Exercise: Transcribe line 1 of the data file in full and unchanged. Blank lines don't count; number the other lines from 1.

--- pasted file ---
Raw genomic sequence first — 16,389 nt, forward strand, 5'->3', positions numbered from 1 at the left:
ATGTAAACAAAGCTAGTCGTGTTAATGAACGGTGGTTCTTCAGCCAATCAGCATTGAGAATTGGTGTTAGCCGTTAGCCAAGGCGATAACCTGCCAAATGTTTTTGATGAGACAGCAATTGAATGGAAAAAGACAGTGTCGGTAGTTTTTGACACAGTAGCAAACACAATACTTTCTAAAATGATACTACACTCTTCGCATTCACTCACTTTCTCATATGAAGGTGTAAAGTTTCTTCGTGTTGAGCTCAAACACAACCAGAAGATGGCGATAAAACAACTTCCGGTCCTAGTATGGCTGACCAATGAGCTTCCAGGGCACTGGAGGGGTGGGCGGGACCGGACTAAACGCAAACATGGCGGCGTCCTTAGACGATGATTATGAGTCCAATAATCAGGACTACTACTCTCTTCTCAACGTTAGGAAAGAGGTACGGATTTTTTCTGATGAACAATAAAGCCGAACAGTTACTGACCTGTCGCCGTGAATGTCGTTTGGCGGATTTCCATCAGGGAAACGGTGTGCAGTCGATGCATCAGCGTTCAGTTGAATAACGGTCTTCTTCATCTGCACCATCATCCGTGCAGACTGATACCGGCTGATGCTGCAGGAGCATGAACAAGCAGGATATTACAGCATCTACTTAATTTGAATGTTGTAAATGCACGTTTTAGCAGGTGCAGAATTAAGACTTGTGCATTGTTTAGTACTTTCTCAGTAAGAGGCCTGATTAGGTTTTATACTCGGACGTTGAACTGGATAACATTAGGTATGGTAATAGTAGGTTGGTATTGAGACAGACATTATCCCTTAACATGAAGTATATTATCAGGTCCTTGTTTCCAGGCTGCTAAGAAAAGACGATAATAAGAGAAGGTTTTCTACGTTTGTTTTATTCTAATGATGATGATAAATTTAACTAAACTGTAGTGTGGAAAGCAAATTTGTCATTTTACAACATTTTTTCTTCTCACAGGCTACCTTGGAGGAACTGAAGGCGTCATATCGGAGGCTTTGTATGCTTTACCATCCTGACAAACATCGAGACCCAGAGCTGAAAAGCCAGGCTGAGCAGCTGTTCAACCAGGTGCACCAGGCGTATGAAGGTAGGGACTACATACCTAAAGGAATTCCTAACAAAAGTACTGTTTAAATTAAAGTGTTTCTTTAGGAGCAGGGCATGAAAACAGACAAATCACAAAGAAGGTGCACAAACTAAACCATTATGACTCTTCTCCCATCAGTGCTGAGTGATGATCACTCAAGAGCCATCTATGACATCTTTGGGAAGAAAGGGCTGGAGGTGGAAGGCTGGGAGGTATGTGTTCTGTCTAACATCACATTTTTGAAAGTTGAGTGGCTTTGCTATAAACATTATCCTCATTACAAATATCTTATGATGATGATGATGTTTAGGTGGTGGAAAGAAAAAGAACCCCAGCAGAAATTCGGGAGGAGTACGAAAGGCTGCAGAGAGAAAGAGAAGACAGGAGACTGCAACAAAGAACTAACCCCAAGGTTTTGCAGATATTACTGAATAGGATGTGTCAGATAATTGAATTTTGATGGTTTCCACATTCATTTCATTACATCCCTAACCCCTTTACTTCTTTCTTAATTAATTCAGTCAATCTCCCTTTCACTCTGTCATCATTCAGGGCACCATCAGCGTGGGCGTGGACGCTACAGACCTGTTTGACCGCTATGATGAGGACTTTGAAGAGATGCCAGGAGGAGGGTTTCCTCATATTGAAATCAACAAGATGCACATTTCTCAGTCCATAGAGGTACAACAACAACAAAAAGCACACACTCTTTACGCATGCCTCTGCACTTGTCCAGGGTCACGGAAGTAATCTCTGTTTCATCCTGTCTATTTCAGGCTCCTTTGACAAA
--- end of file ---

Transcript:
Raw genomic sequence first — 16,389 nt, forward strand, 5'->3', positions numbered from 1 at the left: